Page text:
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CANCER & HAIR LOSS » Living With Hair Loss
Living With Hair Loss Courageously

Hair loss is usually considered to be a concern of men, but can affect men and women. Scalp and facial hair (eyebrows, eye lashes, beard in men) contribute to the "self" that one wants to present to the world. (See The Psychosocial Significance of Hair). While some people losing their hair is easy to understand and for others it causes much concern, anxiety and stress.

No matter the cause, hair loss is a sensitive subject. With hair loss there are often thoughts of how it can be avoided, or corrected by medical or surgical treatment to make it appear that hair loss never occurred.

Hair Loss and Chemotherapy

Hair loss caused by chemotherapy to treat cancer is often the first outward sign that a person is dealing with the disease. Until the last two decades, it was customary for a patient dealing with chemotherapy related hair loss to remain secluded from society or cover their heads as to not attract attention or make others uncomfortable. Over the last decade or two, some cancer patients, cancer survivors and the medical professionals who treat them have made hair loss as a side effect of chemotherapy symbol of courage in their battle and desire to beat cancer. It is often seen as a hopeful sign of the road to recovery.

Among the first to present hair loss as a symbol of the fight against the disease were breast cancer patients and survivors (see http://www.breastcancer.org). Cancer patients and survivors who proudly display their hair loss include those with a variety of soft-tissue cancers, bone cancers, and Leukemia. Children are cancer patients and cancer survivors, also, and similar efforts have been organized in their behalf by charitable organizations such as the Childhood Leukemia Foundation (see http://www.clf4kids.org). While the most visible side effect of chemotherapy is hair loss, other side effects can include weight loss, nausea, pain, fatigue and loss of appetite.

When cancer patients and cancer survivors began to proudly present hair loss as a symbol of courage in their battle against cancer, the public increasingly accepted this symbol of courage manifested by the children and adults who faced pain and death and intended to survive.

The Patient's View

A patient who is experiencing hair loss as a consequence of disease and a side effect of chemotherapy may not worry about their hair loss, may wear it as a symbol to motivate them in their fight against the disease, but they may also have reasons to moderate the esthetic effect of balding. Reasons to moderate the effect may be associated with family, occupation or inter-personal relationships.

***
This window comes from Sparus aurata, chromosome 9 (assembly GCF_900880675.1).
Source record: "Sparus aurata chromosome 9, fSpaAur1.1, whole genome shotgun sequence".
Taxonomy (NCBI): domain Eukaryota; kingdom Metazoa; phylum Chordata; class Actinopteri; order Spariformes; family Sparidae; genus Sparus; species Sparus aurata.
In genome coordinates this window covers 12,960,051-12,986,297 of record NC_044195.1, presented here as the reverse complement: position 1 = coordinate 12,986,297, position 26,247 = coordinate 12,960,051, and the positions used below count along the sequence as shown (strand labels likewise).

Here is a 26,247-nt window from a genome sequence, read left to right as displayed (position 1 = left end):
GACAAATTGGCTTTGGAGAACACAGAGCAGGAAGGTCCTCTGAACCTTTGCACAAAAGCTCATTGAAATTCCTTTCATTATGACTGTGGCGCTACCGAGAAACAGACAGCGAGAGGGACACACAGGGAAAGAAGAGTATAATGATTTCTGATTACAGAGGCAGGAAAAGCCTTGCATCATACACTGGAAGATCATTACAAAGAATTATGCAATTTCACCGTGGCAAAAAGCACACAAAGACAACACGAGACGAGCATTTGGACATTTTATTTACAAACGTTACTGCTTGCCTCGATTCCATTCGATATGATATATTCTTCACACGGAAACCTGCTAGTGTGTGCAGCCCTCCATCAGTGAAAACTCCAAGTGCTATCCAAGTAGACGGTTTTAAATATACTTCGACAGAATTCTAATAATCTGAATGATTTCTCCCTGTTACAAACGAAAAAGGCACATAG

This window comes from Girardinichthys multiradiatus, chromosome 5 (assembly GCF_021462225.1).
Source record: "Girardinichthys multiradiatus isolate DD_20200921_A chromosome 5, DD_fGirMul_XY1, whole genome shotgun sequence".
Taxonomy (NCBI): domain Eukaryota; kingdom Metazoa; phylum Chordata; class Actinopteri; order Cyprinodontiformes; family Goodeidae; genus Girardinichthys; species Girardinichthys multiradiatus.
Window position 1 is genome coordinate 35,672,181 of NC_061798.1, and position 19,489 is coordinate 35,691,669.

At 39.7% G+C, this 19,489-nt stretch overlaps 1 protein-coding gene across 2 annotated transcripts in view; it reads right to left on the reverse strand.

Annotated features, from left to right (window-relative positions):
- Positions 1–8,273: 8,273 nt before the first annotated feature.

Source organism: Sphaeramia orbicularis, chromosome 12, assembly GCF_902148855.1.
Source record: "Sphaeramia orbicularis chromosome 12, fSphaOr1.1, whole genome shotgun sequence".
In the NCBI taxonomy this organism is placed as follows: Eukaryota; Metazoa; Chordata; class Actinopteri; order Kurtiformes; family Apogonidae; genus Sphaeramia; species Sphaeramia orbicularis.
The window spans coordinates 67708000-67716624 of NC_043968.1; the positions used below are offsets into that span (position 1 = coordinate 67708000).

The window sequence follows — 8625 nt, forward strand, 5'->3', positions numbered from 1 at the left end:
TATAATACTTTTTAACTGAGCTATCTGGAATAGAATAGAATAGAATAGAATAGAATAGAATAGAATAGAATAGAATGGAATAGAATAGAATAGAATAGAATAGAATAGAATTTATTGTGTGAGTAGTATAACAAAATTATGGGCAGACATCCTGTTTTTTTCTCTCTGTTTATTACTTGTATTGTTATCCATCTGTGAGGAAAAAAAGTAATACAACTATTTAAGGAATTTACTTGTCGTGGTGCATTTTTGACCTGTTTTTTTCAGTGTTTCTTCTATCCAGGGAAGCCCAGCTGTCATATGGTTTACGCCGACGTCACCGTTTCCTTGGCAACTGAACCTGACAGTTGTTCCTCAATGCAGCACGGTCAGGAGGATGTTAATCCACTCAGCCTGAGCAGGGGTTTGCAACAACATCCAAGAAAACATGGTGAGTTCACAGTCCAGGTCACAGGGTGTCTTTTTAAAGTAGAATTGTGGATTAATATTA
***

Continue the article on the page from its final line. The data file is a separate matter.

When hair loss is due to chemotherapy, it is important for the patient to know that the hair loss will likely be temporary. Hair will grow back at the end of the chemotherapy treatment period, usually beginning a few weeks after treatment ends. The American Cancer Society offers comprehensive information regarding chemotherapy, its side effects, and how side effects can be ameliorated (see http://www.cancer.org.

Patients should be prepared for some differences in the appearance of their hair when it grows back. When hair begins to grow again after chemotherapy, the new hair may have a different texture or color for up to a year. In most cases, hair will return to its pre-treatment appearance.

During the period between hair loss and re-growth, the patient may choose to take measures that disguise hair loss. Consultation with a cosmetologist experienced in managing hair problems of chemotherapy patients may be helpful.

Interim measures between hair loss and re-growth include head coverings such as scarves, hats or caps. For some patients the appearance of a full head of hair during the treatment and re-growth is desired and wigs offer a good solution. A patient should check with his/her insurance plan to see if the cost of a wig will be wholly or partially covered. A patient who has adequate warning as to when chemotherapy is to begin may have a wig prepared in advance of treatment.

Hair is a salient element in the way we want to appear to ourselves and to others. Hair loss due to chemotherapy is now better understood and whatever the patient solution to this condition caused by the treatment of cancer, it is accepted as the appearance of a survivor and a champion.